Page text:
The Justice Department's aggressive enforcement of the Foreign Corrupt Practices Act against individuals continues. On Friday, a former executive and an ex-consultant of Willbros International Inc., a subsidiary of Houston-based Willbros Group Inc., were charged in connection with a conspiracy to bribe government officials in Nigeria and Ecuador. Former consultant Paul G. Novak, 41, was arrested on arrival at George Bush Intercontinental Airport in Houston. He was returned to the United States from Constantia, South Africa after his U.S. passport was revoked. James K. Tillery, 49, the former Willbros International executive, remains at large.
An indictment unsealed Friday in U.S. District Court in Houston charges Novak and Tillery with conspiring to bribe Nigerian and Ecuadorian government officials to obtain and retain gas pipeline construction and rehabilitation business from state-owned oil companies in those countries. Tillery and Novak face one count of conspiracy to violate the FCPA, two counts of violating the FCPA in connection with the authorization of specific corrupt payments to officials in Nigeria and Ecuador, and one count of conspiring to launder the bribe payments through purported consulting companies controlled by Novak.
If convicted of all charges, they each face up to 35 years in prison and fines of the greater of $250,000 or twice the pecuniary gain or loss from the FCPA offenses and, for the money laundering conspiracy, $500,000 or twice the value of the funds involved in the transfer.
The indictment says Tillery was a Willbros International employee and executive from the 1980s through January 2005. From 2002 until January 2005, he served as executive vice president and later as president of the company. Novak was an employee in the mid-1990s and later worked as an oil and gas consultant in Nigeria, purporting to provide consulting services to companies in that field.
Tillery and Novak, along with a Nigerian working as a consultant and employees of a German engineering firm Willbros had partnered with, conspired to pay more than $6 million in return for a $387 million contract to construct Nigeria's Eastern Gas Gathering System, according to the indictment. From late 2003 to 2005, payments were made and others promised to Nigerian officials. The indictment also alleges that Tillery, Novak and other Willbros employees based in South America paid $300,000 to officials at the state-owned oil company in Ecuador, PetroEcuador, and its subsidiary PetroComercial, in exchange for a $3 million contract to refurbish a 16-mile gas pipeline between Santo Domingo and El Beaterio.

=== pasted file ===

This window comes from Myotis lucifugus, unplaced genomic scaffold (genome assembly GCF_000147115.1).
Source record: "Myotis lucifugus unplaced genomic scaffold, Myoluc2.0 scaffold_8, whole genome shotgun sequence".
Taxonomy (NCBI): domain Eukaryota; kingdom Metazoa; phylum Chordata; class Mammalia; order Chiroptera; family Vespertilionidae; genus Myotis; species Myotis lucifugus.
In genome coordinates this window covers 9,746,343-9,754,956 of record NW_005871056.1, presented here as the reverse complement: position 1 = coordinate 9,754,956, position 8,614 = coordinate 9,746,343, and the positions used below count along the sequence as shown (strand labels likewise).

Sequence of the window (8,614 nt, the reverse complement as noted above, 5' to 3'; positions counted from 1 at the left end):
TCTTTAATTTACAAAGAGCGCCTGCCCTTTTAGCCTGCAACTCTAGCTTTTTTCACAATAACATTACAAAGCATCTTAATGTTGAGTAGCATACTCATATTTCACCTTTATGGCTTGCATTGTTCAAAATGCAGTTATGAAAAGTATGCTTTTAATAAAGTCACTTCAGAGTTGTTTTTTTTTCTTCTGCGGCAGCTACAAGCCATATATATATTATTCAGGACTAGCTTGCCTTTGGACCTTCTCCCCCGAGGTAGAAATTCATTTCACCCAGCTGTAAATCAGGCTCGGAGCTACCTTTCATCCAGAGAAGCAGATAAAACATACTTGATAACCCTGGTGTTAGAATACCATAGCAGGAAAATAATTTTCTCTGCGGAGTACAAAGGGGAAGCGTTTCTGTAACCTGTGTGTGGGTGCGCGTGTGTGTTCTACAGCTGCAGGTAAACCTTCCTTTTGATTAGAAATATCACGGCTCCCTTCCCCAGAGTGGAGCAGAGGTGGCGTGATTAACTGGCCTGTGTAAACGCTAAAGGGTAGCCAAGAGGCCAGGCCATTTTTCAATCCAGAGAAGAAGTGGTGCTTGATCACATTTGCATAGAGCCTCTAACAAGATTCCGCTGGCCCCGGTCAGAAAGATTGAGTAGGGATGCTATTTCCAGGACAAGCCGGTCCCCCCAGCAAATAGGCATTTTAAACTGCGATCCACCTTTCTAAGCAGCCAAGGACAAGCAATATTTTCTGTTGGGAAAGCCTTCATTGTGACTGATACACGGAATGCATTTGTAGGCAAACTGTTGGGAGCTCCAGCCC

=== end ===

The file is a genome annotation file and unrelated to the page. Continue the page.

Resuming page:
In May this year, Willbros Group and Willbros International paid $22 million and entered into a deferred prosecution agreement with the DOJ to settle criminal FCPA charges in connection with corrupt payments to Nigerian and Ecuadorian officials. Willbros Group also paid $10.3 million (disgorgement of $8.9 million, plus prejudgment interest of $1.4 million) to resolve the SEC's civil enforcement action. As part of the settlement, the Willbros companies have been cooperating with the DOJ's ongoing investigation.
In November 2007, Jason Edward Steph, 37, who once served as general manager of on-shore operations for Willbros International, pleaded guilty to conspiring to violate the FCPA by bribing Nigerian officials. Steph said that in February and March of 2005 he, former Willbros executive Jim Bob Brown, and others arranged to pay about $1.8 million in cash to the officials. Brown also pleaded guilty to a similar charge in September 2006. He and Steph are cooperating with the government’s investigation and are waiting to be sentenced.
In the May 2008 SEC complaint against Willbros Group, Steph and former employees Gerald Jansen, Lloyd Biggers, and Carlos Galvez were named for aiding and abetting Willbros Group's violation of the antibribery, books and records, and internal controls provisions of the FCPA, and knowingly circumventing the FCPA's internal controls and books and records provisions. All four consented to permanent injunctions, with Jansen and Galvez ordered to pay civil penalties of $30,000 and $35,000 respectively. Determination of Steph's civil penalty was deferred pending his sentencing in the criminal case.
Willbros Group, Inc. trades on the New York Stock Exchange under the symbol WG. It provides construction, engineering and other services to the oil and gas industry.
Download the DOJ's Dec. 19, 2008 release regarding Paul G. Novak and James K. Tillery here.
Download the DOJ's indictment of Novak and Tillery here.
Download the DOJ's May 14, 2008 release regarding Willbros Group Inc. here.
View the SEC's Litigation Release No. 20571 (May 14, 2008) in Securities and Exchange Commission v. Willbros Group, Inc., et al., Civil Action No. 4:08-CV-01494 U.S.D.C., Southern District of Texas (Houston Division) here.
Download the SEC's May 14, 2008 civil complaint against Willbros Group Inc., Jason Steph, Gerald Jansen, Lloyd Biggers and Carlos Galvez here.
Download the DOJ's November 5, 2007 release regarding Jason Edward Steph's guilty plea here.
Download Steph's November 5, 2007 Plea Agreement with the DOJ here.